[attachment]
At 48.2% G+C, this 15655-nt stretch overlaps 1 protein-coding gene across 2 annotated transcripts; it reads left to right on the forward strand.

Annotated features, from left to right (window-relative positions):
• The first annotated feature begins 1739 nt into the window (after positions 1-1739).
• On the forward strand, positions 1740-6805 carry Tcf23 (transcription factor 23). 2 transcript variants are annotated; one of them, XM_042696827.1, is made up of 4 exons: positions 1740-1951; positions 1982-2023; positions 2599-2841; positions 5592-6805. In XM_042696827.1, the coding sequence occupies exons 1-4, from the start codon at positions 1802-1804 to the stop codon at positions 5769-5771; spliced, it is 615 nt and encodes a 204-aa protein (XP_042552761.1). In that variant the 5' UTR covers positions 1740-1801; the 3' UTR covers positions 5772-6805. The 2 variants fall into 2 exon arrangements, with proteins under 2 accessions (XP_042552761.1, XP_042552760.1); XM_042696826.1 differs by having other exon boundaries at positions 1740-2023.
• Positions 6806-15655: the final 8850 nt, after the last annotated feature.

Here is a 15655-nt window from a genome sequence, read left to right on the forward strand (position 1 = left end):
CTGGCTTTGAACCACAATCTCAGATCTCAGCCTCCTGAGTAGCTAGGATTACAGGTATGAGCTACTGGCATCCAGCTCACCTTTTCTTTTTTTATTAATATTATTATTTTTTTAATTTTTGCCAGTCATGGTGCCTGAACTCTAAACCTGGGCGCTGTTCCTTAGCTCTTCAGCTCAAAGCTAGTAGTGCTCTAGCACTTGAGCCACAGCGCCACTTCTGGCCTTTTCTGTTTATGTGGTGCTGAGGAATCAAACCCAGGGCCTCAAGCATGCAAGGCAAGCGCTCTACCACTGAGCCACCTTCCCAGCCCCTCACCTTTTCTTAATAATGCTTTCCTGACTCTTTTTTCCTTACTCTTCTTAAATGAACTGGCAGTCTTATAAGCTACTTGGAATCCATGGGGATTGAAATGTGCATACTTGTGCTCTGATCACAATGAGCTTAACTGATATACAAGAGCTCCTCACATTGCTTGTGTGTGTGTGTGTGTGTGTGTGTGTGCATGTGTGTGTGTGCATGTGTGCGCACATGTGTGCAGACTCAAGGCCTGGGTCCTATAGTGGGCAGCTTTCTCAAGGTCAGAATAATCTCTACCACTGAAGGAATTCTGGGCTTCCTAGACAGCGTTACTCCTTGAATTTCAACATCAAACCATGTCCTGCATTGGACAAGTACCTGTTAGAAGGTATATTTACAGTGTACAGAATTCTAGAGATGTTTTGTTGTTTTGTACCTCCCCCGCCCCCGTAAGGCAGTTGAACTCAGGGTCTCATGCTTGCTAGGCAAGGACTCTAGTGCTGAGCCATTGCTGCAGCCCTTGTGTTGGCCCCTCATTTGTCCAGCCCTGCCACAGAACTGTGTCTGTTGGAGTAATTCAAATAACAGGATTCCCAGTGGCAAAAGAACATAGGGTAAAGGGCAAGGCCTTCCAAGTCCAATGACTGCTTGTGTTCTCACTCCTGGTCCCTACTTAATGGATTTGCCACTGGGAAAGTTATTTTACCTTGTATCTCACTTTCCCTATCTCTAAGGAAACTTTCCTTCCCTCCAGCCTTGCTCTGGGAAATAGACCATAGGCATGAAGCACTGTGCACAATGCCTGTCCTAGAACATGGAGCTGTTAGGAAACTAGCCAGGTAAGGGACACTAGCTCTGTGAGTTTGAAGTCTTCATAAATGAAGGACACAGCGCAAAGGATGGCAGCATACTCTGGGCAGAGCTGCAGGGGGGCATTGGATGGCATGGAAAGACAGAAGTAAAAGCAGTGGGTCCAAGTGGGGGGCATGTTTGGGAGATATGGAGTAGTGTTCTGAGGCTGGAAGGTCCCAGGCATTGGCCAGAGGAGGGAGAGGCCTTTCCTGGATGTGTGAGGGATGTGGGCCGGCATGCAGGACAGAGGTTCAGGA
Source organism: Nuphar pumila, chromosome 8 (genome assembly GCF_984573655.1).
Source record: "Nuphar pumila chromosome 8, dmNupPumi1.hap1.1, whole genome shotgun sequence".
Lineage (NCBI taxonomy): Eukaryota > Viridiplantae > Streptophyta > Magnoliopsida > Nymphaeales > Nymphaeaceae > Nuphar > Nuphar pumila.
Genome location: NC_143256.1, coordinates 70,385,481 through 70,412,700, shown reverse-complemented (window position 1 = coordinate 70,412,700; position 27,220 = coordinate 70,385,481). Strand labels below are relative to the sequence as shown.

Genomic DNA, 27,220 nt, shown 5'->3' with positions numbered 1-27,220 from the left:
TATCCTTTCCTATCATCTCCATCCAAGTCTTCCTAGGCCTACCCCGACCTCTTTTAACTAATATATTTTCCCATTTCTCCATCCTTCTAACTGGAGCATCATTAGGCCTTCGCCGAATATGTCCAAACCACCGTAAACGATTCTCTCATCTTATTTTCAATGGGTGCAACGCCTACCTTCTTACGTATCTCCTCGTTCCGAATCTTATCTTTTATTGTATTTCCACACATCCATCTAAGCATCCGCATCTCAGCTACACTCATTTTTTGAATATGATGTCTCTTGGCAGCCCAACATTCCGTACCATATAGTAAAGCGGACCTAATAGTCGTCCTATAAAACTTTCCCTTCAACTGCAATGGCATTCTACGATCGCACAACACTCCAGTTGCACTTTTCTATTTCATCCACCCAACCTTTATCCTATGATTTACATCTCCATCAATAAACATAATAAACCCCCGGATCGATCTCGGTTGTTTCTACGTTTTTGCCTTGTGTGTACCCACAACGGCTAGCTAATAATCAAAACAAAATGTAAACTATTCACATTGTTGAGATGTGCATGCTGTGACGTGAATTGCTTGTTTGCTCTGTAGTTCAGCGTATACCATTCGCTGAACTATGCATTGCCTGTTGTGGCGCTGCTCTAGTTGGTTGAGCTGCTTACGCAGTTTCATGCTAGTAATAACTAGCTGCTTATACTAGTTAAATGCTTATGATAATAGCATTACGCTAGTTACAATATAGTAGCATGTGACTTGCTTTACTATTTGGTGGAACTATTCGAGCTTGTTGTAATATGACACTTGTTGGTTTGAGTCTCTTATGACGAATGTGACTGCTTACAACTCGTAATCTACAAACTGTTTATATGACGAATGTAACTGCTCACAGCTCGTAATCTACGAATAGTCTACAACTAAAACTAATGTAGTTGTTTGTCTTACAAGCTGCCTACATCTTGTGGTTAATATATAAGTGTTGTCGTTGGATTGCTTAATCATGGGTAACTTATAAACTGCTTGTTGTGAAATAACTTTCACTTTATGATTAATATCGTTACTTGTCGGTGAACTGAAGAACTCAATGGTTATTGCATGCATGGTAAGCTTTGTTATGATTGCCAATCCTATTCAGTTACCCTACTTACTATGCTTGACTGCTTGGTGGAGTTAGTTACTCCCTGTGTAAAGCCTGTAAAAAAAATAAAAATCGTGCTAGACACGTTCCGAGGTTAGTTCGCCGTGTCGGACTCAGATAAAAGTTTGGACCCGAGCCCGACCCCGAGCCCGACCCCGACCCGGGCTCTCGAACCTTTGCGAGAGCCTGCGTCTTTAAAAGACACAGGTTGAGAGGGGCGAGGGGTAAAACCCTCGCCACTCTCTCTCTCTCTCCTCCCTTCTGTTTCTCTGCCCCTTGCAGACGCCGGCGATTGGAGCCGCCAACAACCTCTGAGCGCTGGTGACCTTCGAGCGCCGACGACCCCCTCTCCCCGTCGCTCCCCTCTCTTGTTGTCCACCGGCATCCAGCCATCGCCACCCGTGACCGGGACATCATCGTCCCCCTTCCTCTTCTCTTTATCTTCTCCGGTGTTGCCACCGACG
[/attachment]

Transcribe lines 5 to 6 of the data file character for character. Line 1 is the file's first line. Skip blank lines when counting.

• Positions 6806-15655: the final 8850 nt, after the last annotated feature.

Here is a 15655-nt window from a genome sequence, read left to right on the forward strand (position 1 = left end):